And so, the state had $201 million less than before to give schools. But the Department of Education also made an accounting error. Each year, they give districts a budget tool, a mathematical formula that helps the district’s staff determine how much each district would receive from the state over the next two years. The department didn’t account for the loss of the $201 million, so their tool gave incorrect numbers. 

The districts then used that incorrect information to set up their budgets, plan, pay for salaries and make repairs. 

Virginia Department of Education Director of Communications Charles Pyle said it was just simple human error. 

“We did not catch the error in the tool until last week,” Pyle said. “We notified staff of both House Appropriations and Senate Finance on Wednesday.” 

That would be last Wednesday, Jan. 25, with school district superintendents receiving an email about the situation two days later. 

A rock and a hard place

So now districts are aware that there will be a shortfall. However, the state can’t tell them exactly how much it will be yet. And it could be a few days, if not weeks, before that changes. Some districts like Cumberland have run their own numbers and come up with rough estimates about how much will be lost. For others like Prince Edward, a shift in population numbers and other changes make it harder to guess correctly. And in a situation like this, you don’t want to be wrong, so they’re stuck in a holding pattern.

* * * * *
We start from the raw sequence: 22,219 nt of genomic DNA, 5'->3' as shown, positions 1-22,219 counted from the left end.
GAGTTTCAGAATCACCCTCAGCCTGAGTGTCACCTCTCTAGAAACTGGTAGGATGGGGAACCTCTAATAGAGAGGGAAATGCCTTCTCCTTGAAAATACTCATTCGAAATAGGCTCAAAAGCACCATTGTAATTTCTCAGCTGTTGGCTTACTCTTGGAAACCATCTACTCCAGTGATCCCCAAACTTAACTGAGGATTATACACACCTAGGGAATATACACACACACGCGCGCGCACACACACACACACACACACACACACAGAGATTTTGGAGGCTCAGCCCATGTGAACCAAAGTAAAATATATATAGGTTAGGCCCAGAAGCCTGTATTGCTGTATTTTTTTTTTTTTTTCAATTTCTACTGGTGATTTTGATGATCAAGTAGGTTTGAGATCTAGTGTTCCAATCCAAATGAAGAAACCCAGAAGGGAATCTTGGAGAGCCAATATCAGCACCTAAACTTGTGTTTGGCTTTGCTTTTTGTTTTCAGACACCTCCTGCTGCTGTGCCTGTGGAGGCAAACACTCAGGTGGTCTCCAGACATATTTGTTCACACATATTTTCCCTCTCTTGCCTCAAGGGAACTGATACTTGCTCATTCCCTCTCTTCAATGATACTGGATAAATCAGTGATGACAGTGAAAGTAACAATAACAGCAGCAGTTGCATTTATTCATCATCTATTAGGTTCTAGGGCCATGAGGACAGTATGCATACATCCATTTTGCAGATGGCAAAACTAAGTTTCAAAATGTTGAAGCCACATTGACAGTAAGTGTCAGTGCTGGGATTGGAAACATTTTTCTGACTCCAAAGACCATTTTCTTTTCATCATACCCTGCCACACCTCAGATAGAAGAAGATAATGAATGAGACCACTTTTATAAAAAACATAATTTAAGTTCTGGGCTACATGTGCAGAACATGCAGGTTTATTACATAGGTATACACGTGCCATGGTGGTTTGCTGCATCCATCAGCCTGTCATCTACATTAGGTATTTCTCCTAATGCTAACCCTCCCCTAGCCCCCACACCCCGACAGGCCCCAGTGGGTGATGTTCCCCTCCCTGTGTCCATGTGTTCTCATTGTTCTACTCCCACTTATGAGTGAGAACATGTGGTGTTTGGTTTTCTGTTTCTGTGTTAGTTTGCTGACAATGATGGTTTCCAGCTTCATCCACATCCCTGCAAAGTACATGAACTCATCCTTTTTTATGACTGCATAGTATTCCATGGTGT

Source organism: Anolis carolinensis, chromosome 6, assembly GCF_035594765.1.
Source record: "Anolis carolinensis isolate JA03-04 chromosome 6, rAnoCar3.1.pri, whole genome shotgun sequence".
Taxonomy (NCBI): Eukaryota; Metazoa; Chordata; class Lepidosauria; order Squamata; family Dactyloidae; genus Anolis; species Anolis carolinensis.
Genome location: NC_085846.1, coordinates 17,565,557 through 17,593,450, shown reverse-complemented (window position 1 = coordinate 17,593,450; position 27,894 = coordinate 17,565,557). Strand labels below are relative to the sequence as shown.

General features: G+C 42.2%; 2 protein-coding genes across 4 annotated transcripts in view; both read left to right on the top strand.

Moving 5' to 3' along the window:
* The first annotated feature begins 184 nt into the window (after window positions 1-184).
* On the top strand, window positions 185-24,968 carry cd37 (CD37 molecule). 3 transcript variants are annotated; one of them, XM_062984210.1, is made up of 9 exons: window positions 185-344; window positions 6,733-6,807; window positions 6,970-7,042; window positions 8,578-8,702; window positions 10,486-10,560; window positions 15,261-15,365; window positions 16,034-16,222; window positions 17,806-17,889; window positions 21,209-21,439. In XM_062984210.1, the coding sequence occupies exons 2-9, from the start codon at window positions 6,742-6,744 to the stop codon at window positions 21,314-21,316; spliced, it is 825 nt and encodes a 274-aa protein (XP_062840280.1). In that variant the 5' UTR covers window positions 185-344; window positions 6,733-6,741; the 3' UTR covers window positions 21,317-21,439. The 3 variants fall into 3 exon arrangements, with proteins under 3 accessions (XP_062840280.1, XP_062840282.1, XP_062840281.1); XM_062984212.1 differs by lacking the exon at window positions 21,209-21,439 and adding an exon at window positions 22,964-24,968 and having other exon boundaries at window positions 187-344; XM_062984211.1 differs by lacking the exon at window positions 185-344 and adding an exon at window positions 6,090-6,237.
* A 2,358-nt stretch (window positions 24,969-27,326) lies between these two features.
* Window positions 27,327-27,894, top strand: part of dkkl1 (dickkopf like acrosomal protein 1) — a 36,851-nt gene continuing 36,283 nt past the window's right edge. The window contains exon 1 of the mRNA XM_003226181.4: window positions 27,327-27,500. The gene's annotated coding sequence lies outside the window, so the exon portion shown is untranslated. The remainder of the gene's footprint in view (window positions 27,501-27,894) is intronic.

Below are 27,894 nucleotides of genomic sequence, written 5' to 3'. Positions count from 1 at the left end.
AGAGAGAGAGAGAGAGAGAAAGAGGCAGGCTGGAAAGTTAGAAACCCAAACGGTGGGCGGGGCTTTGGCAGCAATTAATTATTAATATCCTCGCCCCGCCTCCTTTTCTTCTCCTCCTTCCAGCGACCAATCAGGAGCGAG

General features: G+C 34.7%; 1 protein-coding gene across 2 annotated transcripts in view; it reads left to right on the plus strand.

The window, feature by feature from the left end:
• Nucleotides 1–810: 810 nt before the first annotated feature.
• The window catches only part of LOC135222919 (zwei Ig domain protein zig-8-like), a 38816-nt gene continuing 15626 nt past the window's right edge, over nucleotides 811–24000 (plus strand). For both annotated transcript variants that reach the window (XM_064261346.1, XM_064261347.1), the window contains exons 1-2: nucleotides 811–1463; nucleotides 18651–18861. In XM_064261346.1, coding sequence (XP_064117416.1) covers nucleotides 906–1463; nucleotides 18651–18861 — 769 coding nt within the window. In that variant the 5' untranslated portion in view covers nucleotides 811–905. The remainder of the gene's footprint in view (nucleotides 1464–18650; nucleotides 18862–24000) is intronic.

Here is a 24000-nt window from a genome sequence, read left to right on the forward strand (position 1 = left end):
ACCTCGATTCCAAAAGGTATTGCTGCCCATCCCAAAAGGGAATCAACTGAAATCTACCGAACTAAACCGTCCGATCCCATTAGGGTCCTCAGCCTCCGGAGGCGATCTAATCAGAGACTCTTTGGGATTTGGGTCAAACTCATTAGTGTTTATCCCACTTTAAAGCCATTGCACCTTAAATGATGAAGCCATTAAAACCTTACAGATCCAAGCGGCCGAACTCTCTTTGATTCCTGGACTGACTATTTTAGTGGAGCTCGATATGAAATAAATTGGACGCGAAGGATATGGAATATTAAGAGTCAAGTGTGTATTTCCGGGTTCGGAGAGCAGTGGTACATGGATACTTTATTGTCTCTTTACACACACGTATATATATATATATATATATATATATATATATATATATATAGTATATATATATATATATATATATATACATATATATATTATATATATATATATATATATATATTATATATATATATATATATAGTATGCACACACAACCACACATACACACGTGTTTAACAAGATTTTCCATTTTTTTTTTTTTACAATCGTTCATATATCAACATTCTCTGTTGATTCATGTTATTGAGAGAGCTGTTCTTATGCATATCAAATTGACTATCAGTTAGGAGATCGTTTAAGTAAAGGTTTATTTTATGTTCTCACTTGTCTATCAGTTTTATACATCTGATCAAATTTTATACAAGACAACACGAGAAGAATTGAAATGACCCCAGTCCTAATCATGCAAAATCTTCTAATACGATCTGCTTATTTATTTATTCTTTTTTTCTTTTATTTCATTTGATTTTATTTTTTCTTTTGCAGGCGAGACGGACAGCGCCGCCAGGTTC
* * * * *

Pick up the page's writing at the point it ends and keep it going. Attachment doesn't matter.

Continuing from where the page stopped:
So how do you fix a problem like this? Virginia State Superintendent Jillian Balow has promised each district will receive an updated estimate later in February, once the Virginia House and Senate agree to budget revisions. But first, state lawmakers have to agree. Sometimes that’s a one-day agreed upon vote. In other years, it’s taken days to negotiate a deal in the Assembly. At the moment, the Department of Education is telling districts to expect updated numbers by Feb. 9.